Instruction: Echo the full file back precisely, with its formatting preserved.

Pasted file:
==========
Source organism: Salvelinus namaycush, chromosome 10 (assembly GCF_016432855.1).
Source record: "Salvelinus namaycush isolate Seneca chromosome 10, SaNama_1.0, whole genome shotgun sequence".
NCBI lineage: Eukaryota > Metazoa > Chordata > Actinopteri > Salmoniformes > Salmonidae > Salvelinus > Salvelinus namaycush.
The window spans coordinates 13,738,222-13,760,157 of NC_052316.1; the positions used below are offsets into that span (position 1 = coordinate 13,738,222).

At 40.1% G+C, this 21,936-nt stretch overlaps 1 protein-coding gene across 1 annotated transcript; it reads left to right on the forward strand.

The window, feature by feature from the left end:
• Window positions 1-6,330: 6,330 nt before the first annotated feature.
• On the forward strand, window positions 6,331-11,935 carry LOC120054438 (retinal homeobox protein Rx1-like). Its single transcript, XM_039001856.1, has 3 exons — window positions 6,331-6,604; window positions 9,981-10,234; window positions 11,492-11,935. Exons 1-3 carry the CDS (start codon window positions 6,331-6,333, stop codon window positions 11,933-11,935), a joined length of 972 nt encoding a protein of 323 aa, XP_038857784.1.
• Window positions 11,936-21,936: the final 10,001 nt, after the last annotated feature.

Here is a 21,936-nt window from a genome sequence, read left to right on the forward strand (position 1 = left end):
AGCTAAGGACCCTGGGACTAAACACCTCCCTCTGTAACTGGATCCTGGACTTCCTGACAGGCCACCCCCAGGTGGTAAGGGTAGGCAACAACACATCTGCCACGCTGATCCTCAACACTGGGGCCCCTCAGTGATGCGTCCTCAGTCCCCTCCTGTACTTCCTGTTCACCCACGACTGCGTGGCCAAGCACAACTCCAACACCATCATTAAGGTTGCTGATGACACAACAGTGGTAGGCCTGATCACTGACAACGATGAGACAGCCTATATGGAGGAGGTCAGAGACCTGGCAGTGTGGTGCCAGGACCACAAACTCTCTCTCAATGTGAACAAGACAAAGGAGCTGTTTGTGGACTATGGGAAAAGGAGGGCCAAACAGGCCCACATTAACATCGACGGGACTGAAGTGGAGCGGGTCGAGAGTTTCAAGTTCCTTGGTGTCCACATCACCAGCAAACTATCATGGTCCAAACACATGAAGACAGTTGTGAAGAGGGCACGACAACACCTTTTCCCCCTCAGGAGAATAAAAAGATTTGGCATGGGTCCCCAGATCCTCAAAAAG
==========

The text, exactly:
Source organism: Salvelinus namaycush, chromosome 10 (assembly GCF_016432855.1).
Source record: "Salvelinus namaycush isolate Seneca chromosome 10, SaNama_1.0, whole genome shotgun sequence".
NCBI lineage: Eukaryota > Metazoa > Chordata > Actinopteri > Salmoniformes > Salmonidae > Salvelinus > Salvelinus namaycush.
The window spans coordinates 13,738,222-13,760,157 of NC_052316.1; the positions used below are offsets into that span (position 1 = coordinate 13,738,222).

At 40.1% G+C, this 21,936-nt stretch overlaps 1 protein-coding gene across 1 annotated transcript; it reads left to right on the forward strand.

The window, feature by feature from the left end:
• Window positions 1-6,330: 6,330 nt before the first annotated feature.
• On the forward strand, window positions 6,331-11,935 carry LOC120054438 (retinal homeobox protein Rx1-like). Its single transcript, XM_039001856.1, has 3 exons — window positions 6,331-6,604; window positions 9,981-10,234; window positions 11,492-11,935. Exons 1-3 carry the CDS (start codon window positions 6,331-6,333, stop codon window positions 11,933-11,935), a joined length of 972 nt encoding a protein of 323 aa, XP_038857784.1.
• Window positions 11,936-21,936: the final 10,001 nt, after the last annotated feature.

Here is a 21,936-nt window from a genome sequence, read left to right on the forward strand (position 1 = left end):
AGCTAAGGACCCTGGGACTAAACACCTCCCTCTGTAACTGGATCCTGGACTTCCTGACAGGCCACCCCCAGGTGGTAAGGGTAGGCAACAACACATCTGCCACGCTGATCCTCAACACTGGGGCCCCTCAGTGATGCGTCCTCAGTCCCCTCCTGTACTTCCTGTTCACCCACGACTGCGTGGCCAAGCACAACTCCAACACCATCATTAAGGTTGCTGATGACACAACAGTGGTAGGCCTGATCACTGACAACGATGAGACAGCCTATATGGAGGAGGTCAGAGACCTGGCAGTGTGGTGCCAGGACCACAAACTCTCTCTCAATGTGAACAAGACAAAGGAGCTGTTTGTGGACTATGGGAAAAGGAGGGCCAAACAGGCCCACATTAACATCGACGGGACTGAAGTGGAGCGGGTCGAGAGTTTCAAGTTCCTTGGTGTCCACATCACCAGCAAACTATCATGGTCCAAACACATGAAGACAGTTGTGAAGAGGGCACGACAACACCTTTTCCCCCTCAGGAGAATAAAAAGATTTGGCATGGGTCCCCAGATCCTCAAAAAG